Parliament To Debate A Motion Of No Confidence In President Zuma On March 1


Parliament’s programming committee has announced that Parliament members will again debate a fresh motion of no confidence in President Jacob Zuma at the National Assembly, on 1st March.

The motion was Democratic Alliance leader Maimane Mmusi’s brain child. Maimane alleged that South Africa has lost confidence in President Zuma especially after his decision to fire former finance minister Mr. Nene and reshuffle finance ministers caused a sell-off of the country’s currency.

We will recall that last December, president Zuma fired Nhlanhla Nene before appointing  him with David van Rooyen and then replacing him with Pravin Gordhan.

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Responding, the African National Congress (ANC) frowned at the way the DA has been going about in matters that pertain to Zuma led-administration. They accused the party of changing a powerful parliamentary oversight mechanism into a hackneyed ritual.

However, Maimane reiterated that the only way to hold the president accountable is by holding the debate. The quest to have the debate re-surfaced following this week’s SONA Debate. The first move for the motion was initiated by Maimane in March 2015 when he accused ANC Members of Parliament (MPs) of ignoring what he called Zuma’s “destruction of democracy”. But the motion was knocked out by majority of parliament members. A total of 221 MPs voted against it, 113 support it, and eight abstained from voting.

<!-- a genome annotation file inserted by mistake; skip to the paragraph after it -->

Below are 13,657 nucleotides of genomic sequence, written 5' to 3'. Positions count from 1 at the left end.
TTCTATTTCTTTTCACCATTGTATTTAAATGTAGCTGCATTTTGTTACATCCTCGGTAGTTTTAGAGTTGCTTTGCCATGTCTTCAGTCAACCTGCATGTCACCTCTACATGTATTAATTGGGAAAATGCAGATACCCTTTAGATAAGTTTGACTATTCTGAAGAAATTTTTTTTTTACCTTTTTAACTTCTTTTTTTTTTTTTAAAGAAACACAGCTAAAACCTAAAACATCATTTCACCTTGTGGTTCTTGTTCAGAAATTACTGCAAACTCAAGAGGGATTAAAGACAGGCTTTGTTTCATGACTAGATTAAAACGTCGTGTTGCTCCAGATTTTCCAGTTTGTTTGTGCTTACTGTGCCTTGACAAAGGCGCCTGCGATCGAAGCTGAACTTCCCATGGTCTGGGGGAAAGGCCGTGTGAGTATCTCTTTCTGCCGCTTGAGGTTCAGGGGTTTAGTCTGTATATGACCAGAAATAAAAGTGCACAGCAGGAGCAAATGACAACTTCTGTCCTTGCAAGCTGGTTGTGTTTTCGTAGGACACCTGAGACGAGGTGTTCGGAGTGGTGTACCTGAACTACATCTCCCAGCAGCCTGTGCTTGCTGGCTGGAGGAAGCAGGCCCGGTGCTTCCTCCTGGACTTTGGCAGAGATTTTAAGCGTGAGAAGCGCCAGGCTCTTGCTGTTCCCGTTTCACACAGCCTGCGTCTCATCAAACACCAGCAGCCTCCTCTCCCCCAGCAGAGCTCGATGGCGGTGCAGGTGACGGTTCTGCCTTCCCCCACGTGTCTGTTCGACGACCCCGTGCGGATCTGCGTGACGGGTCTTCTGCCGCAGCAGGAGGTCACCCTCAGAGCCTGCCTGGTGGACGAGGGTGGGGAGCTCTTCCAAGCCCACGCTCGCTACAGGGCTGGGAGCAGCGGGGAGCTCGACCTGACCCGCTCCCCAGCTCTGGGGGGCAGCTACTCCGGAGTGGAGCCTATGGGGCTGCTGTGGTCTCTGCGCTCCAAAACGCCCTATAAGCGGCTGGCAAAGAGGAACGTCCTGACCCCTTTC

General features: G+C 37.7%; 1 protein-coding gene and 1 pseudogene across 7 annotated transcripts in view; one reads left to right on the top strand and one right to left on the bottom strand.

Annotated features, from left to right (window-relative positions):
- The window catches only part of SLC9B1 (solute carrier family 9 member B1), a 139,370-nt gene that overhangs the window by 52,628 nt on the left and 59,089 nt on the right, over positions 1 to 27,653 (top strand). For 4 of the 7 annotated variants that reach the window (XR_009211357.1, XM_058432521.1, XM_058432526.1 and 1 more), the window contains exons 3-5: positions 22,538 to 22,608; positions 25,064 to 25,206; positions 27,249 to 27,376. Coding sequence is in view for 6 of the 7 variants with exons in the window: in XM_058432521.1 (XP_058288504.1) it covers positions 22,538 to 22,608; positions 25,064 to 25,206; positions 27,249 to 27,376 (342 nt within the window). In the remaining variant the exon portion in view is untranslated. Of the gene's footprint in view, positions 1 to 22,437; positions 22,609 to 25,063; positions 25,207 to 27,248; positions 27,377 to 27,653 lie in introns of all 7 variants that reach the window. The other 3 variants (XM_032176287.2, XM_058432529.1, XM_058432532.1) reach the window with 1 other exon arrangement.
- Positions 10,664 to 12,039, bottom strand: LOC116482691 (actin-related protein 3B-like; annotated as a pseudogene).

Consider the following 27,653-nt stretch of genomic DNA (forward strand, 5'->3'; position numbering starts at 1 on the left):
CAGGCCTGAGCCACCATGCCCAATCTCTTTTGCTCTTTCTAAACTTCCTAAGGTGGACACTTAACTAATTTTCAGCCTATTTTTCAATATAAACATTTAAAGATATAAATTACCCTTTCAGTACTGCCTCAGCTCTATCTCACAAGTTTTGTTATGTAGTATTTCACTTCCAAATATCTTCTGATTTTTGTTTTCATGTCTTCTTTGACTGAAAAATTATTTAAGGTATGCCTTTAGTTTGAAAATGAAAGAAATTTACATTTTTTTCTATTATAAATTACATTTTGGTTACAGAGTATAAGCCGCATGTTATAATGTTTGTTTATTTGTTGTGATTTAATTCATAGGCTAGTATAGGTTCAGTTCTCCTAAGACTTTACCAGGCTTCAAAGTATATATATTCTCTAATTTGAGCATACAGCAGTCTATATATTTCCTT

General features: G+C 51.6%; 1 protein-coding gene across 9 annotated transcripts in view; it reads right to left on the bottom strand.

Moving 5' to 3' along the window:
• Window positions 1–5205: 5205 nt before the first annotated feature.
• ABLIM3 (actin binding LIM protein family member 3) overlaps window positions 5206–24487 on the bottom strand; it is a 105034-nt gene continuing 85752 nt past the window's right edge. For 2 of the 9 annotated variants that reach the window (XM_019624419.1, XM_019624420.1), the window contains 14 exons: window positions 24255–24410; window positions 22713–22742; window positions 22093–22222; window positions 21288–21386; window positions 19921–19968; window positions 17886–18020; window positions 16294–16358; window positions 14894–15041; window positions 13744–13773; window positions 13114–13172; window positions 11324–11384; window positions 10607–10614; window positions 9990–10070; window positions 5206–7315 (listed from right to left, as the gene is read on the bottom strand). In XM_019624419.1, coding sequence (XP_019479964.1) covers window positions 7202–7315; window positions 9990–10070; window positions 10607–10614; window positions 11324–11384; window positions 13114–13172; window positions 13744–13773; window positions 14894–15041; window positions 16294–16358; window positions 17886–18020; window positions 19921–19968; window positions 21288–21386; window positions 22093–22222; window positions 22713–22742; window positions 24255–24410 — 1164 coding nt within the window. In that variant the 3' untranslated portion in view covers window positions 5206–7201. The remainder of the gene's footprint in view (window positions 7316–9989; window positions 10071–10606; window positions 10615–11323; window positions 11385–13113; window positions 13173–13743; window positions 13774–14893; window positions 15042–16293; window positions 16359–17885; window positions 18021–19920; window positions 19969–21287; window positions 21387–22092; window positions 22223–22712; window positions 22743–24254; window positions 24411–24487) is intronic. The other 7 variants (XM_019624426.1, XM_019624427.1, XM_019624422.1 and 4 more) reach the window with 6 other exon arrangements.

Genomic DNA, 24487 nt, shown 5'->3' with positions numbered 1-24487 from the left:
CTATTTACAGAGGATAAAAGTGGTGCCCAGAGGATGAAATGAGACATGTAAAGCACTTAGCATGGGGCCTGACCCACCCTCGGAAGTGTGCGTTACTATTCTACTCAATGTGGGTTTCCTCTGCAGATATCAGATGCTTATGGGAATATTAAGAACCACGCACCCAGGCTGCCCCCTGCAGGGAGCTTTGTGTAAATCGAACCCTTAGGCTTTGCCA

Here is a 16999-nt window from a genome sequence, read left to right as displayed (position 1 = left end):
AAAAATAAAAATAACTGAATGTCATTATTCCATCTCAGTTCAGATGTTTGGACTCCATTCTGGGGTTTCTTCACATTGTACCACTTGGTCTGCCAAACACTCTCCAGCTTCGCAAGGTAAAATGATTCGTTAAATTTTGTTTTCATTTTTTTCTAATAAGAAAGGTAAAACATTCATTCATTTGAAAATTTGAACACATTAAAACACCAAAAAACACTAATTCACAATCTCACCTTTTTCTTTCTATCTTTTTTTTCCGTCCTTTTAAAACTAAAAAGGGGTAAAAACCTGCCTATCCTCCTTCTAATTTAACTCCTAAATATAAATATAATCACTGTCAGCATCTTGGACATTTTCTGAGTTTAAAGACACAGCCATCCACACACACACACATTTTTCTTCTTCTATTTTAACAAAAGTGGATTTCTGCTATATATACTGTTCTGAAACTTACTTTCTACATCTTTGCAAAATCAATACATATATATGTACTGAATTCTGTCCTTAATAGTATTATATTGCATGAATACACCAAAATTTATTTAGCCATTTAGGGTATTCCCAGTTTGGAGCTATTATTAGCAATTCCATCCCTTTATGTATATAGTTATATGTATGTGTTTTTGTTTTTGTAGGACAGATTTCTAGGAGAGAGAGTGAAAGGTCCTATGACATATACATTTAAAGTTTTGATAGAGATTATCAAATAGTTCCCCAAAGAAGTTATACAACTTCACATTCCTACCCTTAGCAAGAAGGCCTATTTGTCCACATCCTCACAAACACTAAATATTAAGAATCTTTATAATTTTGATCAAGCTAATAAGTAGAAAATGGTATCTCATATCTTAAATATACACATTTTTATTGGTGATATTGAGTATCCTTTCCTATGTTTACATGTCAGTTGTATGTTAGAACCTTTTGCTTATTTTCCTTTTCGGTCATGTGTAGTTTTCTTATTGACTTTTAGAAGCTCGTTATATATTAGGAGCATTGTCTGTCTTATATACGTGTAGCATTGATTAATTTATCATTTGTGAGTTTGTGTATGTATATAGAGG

In December 2015, Maimane brought up the motion again when he asked the National speaker Baleka Mbete to set up a fresh no-confidence debate in the president as soon as possible in the new year.

“The Constitution makes it clear that if a member of the executive fails in being able to execute his duties to the interests of South Africans, they must be removed. What we’re seeing now is that his actions are certainly not in the interests of South Africa.”

“The people of South Africa have lost confidence in Jacob Zuma and hundreds of thousands have expressed their intention for Zuma to fall. Now Zuma can fall, in January 2016, when Parliament can take up the cause of enraged South Africans and can vote President Zuma out of office,” Mmusi said last year.

Earlier this year, the DA leader accused the ANC of being responsible for the breakdown in race relations in the country, following a number of social media posts riddled with racial insensitivity.

However, the president has responded to parties’ debate of his State of the Nation Address (Sona) delivered a week ago. He steered clear of reacting to opposition attacks over firing finance ministers, Nkandla U-turns and the Gupta family. Instead he continued to focus on the economy, stressing the need for the country to avoid being downgraded to ‘junk status’.

President Zuma also sent his heartfelt condolence to the families of the mine workers trapped in the Lily Mine disaster – an action he was criticised for not doing during SONA last week.

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